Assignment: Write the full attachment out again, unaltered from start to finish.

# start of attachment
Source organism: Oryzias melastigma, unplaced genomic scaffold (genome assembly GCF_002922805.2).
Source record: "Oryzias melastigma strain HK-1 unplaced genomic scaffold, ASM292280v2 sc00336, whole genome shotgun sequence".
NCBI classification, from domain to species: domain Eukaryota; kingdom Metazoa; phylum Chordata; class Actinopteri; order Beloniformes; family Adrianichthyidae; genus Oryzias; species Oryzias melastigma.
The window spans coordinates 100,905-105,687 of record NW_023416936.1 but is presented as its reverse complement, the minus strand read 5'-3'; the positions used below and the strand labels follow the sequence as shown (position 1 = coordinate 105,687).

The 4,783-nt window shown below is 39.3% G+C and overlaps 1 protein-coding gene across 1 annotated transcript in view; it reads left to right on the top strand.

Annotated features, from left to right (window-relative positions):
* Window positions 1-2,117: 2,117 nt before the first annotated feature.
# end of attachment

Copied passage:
Source organism: Oryzias melastigma, unplaced genomic scaffold (genome assembly GCF_002922805.2).
Source record: "Oryzias melastigma strain HK-1 unplaced genomic scaffold, ASM292280v2 sc00336, whole genome shotgun sequence".
NCBI classification, from domain to species: domain Eukaryota; kingdom Metazoa; phylum Chordata; class Actinopteri; order Beloniformes; family Adrianichthyidae; genus Oryzias; species Oryzias melastigma.
The window spans coordinates 100,905-105,687 of record NW_023416936.1 but is presented as its reverse complement, the minus strand read 5'-3'; the positions used below and the strand labels follow the sequence as shown (position 1 = coordinate 105,687).

The 4,783-nt window shown below is 39.3% G+C and overlaps 1 protein-coding gene across 1 annotated transcript in view; it reads left to right on the top strand.

Annotated features, from left to right (window-relative positions):
* Window positions 1-2,117: 2,117 nt before the first annotated feature.